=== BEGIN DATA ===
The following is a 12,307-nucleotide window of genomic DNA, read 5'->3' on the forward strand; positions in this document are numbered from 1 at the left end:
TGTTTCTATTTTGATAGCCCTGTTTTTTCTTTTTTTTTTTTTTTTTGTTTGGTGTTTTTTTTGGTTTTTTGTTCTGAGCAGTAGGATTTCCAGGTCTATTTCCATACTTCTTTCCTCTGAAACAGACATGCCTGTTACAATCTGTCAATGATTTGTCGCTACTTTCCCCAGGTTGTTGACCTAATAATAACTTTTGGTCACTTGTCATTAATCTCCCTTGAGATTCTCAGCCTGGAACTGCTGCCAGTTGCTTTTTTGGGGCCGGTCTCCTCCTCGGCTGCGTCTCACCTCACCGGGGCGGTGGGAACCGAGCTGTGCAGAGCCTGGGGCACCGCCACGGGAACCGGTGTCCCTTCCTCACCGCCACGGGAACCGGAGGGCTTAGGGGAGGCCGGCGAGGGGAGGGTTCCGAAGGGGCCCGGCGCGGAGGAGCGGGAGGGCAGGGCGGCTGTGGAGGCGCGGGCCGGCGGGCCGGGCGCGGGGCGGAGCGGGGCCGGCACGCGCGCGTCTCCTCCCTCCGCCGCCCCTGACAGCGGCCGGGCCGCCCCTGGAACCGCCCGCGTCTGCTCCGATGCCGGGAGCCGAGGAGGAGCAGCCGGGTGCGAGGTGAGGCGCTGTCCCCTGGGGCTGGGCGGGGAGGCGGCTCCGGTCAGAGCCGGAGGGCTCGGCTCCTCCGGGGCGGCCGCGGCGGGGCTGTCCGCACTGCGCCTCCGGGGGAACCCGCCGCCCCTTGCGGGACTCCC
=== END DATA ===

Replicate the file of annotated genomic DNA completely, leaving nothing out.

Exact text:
The following is a 12,307-nucleotide window of genomic DNA, read 5'->3' on the forward strand; positions in this document are numbered from 1 at the left end:
TGTTTCTATTTTGATAGCCCTGTTTTTTCTTTTTTTTTTTTTTTTTGTTTGGTGTTTTTTTTGGTTTTTTGTTCTGAGCAGTAGGATTTCCAGGTCTATTTCCATACTTCTTTCCTCTGAAACAGACATGCCTGTTACAATCTGTCAATGATTTGTCGCTACTTTCCCCAGGTTGTTGACCTAATAATAACTTTTGGTCACTTGTCATTAATCTCCCTTGAGATTCTCAGCCTGGAACTGCTGCCAGTTGCTTTTTTGGGGCCGGTCTCCTCCTCGGCTGCGTCTCACCTCACCGGGGCGGTGGGAACCGAGCTGTGCAGAGCCTGGGGCACCGCCACGGGAACCGGTGTCCCTTCCTCACCGCCACGGGAACCGGAGGGCTTAGGGGAGGCCGGCGAGGGGAGGGTTCCGAAGGGGCCCGGCGCGGAGGAGCGGGAGGGCAGGGCGGCTGTGGAGGCGCGGGCCGGCGGGCCGGGCGCGGGGCGGAGCGGGGCCGGCACGCGCGCGTCTCCTCCCTCCGCCGCCCCTGACAGCGGCCGGGCCGCCCCTGGAACCGCCCGCGTCTGCTCCGATGCCGGGAGCCGAGGAGGAGCAGCCGGGTGCGAGGTGAGGCGCTGTCCCCTGGGGCTGGGCGGGGAGGCGGCTCCGGTCAGAGCCGGAGGGCTCGGCTCCTCCGGGGCGGCCGCGGCGGGGCTGTCCGCACTGCGCCTCCGGGGGAACCCGCCGCCCCTTGCGGGACTCCC